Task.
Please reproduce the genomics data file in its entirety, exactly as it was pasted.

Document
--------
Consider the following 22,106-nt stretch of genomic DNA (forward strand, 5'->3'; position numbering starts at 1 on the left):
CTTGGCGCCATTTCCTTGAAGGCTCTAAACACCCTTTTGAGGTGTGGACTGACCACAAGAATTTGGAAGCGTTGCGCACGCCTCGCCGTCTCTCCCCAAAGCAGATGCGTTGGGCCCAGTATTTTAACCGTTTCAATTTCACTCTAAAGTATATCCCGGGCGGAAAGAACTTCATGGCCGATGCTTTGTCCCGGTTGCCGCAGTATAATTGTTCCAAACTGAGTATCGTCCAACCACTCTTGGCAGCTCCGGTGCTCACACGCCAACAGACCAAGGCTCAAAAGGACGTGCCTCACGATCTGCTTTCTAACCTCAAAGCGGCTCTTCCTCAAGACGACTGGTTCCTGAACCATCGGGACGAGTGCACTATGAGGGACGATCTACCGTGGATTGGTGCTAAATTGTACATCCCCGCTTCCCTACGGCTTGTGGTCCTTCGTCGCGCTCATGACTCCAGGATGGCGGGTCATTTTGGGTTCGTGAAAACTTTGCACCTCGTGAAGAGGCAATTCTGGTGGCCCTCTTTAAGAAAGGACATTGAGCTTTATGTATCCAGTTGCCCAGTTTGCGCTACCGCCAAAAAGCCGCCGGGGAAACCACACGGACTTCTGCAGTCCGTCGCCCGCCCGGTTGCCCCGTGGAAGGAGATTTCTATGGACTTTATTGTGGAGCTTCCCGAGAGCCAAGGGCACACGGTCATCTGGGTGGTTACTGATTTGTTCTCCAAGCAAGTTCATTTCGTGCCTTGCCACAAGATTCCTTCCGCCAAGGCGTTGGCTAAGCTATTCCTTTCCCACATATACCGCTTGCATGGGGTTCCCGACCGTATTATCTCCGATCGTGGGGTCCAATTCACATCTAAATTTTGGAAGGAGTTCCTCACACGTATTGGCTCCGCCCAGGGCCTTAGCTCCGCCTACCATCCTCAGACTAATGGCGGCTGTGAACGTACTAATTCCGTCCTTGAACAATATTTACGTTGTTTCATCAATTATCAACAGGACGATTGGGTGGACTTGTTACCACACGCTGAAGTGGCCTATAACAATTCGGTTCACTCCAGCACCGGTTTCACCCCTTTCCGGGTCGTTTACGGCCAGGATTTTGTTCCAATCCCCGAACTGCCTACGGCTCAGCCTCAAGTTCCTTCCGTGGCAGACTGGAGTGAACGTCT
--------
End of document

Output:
Consider the following 22,106-nt stretch of genomic DNA (forward strand, 5'->3'; position numbering starts at 1 on the left):
CTTGGCGCCATTTCCTTGAAGGCTCTAAACACCCTTTTGAGGTGTGGACTGACCACAAGAATTTGGAAGCGTTGCGCACGCCTCGCCGTCTCTCCCCAAAGCAGATGCGTTGGGCCCAGTATTTTAACCGTTTCAATTTCACTCTAAAGTATATCCCGGGCGGAAAGAACTTCATGGCCGATGCTTTGTCCCGGTTGCCGCAGTATAATTGTTCCAAACTGAGTATCGTCCAACCACTCTTGGCAGCTCCGGTGCTCACACGCCAACAGACCAAGGCTCAAAAGGACGTGCCTCACGATCTGCTTTCTAACCTCAAAGCGGCTCTTCCTCAAGACGACTGGTTCCTGAACCATCGGGACGAGTGCACTATGAGGGACGATCTACCGTGGATTGGTGCTAAATTGTACATCCCCGCTTCCCTACGGCTTGTGGTCCTTCGTCGCGCTCATGACTCCAGGATGGCGGGTCATTTTGGGTTCGTGAAAACTTTGCACCTCGTGAAGAGGCAATTCTGGTGGCCCTCTTTAAGAAAGGACATTGAGCTTTATGTATCCAGTTGCCCAGTTTGCGCTACCGCCAAAAAGCCGCCGGGGAAACCACACGGACTTCTGCAGTCCGTCGCCCGCCCGGTTGCCCCGTGGAAGGAGATTTCTATGGACTTTATTGTGGAGCTTCCCGAGAGCCAAGGGCACACGGTCATCTGGGTGGTTACTGATTTGTTCTCCAAGCAAGTTCATTTCGTGCCTTGCCACAAGATTCCTTCCGCCAAGGCGTTGGCTAAGCTATTCCTTTCCCACATATACCGCTTGCATGGGGTTCCCGACCGTATTATCTCCGATCGTGGGGTCCAATTCACATCTAAATTTTGGAAGGAGTTCCTCACACGTATTGGCTCCGCCCAGGGCCTTAGCTCCGCCTACCATCCTCAGACTAATGGCGGCTGTGAACGTACTAATTCCGTCCTTGAACAATATTTACGTTGTTTCATCAATTATCAACAGGACGATTGGGTGGACTTGTTACCACACGCTGAAGTGGCCTATAACAATTCGGTTCACTCCAGCACCGGTTTCACCCCTTTCCGGGTCGTTTACGGCCAGGATTTTGTTCCAATCCCCGAACTGCCTACGGCTCAGCCTCAAGTTCCTTCCGTGGCAGACTGGAGTGAACGTCT